Washington should double down on combining policy support, financial incentives and advances in technology, to reduce its reliance on China-sourced material. As it strives to build a home-grown supply chain, investing in Canada’s critical minerals could be a game-changer.
For all the talk of the benefits reshoring and ‘de-risking’ can bring domestic workers, they also introduce new risks to people’s way of life. Neither the US nor China can afford to ignore these new risks, including limited job creation, expensive subsidies and greater material costs.
The US is turning to Vietnam in its attempts to diversify supply chains and curb China’s regional influence, but that is easier said than done. Vietnam’s booming durian exports are just one example of its close economic dependence on China, complicating US ‘friendshoring’ efforts.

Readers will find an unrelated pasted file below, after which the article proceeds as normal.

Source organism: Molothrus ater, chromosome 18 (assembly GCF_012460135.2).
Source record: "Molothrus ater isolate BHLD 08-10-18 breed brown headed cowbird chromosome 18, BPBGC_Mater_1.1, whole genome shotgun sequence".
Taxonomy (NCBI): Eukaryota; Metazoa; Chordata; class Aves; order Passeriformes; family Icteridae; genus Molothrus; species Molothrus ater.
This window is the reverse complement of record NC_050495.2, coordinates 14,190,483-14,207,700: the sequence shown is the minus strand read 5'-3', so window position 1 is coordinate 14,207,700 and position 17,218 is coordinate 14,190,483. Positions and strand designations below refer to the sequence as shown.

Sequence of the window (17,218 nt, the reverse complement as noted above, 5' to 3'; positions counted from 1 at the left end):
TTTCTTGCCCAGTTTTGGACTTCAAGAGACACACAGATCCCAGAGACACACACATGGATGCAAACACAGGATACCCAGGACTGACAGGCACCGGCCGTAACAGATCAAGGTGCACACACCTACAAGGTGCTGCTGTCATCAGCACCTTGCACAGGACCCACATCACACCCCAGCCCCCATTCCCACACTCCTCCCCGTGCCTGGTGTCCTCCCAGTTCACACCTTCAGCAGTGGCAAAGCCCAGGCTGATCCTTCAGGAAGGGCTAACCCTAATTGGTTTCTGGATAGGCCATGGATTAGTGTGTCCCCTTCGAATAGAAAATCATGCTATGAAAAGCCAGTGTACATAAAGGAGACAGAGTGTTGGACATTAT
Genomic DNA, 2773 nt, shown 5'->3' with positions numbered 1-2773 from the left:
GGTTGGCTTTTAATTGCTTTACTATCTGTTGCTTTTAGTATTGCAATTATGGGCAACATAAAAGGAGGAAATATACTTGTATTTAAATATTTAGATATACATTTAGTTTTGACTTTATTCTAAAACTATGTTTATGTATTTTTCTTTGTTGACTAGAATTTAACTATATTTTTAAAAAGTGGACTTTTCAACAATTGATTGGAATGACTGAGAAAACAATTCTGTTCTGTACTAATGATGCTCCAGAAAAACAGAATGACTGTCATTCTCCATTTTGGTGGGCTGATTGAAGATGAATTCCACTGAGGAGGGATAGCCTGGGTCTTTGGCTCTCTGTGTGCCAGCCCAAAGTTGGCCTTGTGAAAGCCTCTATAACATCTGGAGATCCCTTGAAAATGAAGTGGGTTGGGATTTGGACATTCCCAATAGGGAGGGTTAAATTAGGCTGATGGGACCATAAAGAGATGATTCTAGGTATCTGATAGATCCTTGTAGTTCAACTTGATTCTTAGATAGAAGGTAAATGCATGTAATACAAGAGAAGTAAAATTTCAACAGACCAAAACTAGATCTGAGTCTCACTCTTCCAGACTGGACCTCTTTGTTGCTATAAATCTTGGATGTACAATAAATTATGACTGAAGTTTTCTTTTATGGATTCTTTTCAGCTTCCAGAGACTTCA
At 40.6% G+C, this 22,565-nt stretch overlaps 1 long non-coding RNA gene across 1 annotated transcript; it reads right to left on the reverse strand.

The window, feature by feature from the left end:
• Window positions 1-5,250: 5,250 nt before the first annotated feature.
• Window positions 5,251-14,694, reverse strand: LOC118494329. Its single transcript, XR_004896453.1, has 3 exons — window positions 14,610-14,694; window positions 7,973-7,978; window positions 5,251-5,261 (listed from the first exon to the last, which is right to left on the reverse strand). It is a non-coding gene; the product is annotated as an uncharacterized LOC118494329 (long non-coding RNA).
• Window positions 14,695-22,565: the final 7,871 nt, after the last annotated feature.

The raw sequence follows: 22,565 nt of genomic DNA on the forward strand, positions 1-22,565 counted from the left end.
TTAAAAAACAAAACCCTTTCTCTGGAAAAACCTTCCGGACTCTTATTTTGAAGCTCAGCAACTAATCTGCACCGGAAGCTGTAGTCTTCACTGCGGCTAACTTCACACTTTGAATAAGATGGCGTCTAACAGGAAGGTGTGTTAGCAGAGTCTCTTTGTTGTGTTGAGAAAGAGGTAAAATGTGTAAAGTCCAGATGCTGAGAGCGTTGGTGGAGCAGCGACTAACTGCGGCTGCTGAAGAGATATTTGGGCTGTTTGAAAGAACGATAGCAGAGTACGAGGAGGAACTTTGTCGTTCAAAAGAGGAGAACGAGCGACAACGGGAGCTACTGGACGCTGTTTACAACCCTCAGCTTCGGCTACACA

China’s growth trajectory, the impact of global economic conditions, geopolitical tensions and ambiguity on the energy transition are all risks. But businesses can prepare by boosting in-house intelligence and diversity – both in recruitment and operations.
Hong Kong, Singapore, South Korea and Taiwan have managed to hold their own against developed economies in other regions for decades. However, amid geopolitical fragmentation, game-changing technological advancements and social divisions, they need to adapt quickly.
From electricity to public transport and logistics, more inter-regional cooperation and investment is needed, as well as innovation. Hong Kong can both serve as a conduit for mainland Chinese investment into Southeast Asia and provide sustainability finance expertise.
Hong Kong has long been a service-based economy reliant on finance, tourism, trade logistics and professional services. But as the Chinese economy shifts towards domestic consumption, Hong Kong must change too, to maintain healthy economic and job growth.